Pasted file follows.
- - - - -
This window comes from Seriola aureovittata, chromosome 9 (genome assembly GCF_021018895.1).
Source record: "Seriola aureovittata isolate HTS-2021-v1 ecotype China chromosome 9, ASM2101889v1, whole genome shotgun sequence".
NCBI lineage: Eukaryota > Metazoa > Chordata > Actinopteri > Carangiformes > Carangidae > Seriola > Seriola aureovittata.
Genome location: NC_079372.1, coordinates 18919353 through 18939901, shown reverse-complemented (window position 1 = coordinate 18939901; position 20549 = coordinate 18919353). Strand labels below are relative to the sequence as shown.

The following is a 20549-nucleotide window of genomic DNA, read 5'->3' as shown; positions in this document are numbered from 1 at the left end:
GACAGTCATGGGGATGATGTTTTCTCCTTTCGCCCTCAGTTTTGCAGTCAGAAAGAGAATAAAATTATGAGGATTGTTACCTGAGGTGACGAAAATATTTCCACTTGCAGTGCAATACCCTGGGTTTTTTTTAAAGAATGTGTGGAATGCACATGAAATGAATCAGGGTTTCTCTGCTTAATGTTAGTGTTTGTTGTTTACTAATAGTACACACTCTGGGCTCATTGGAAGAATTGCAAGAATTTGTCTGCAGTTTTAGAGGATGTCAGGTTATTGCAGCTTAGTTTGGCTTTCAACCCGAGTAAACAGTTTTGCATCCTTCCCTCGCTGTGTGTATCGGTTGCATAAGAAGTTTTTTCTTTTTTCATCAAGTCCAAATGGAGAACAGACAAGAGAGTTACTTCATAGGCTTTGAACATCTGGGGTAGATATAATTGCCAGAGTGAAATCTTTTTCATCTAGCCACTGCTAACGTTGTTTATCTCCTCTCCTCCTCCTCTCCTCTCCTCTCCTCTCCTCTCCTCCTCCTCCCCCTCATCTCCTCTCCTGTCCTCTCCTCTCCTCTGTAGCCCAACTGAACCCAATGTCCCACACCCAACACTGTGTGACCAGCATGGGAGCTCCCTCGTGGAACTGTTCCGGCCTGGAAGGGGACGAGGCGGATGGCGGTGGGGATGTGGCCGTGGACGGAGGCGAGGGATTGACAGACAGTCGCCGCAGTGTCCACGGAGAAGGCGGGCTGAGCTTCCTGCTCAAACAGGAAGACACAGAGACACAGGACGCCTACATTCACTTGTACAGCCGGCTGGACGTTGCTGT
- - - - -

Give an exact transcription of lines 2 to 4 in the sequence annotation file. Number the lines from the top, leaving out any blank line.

Source record: "Seriola aureovittata isolate HTS-2021-v1 ecotype China chromosome 9, ASM2101889v1, whole genome shotgun sequence".
NCBI lineage: Eukaryota > Metazoa > Chordata > Actinopteri > Carangiformes > Carangidae > Seriola > Seriola aureovittata.
Genome location: NC_079372.1, coordinates 18919353 through 18939901, shown reverse-complemented (window position 1 = coordinate 18939901; position 20549 = coordinate 18919353). Strand labels below are relative to the sequence as shown.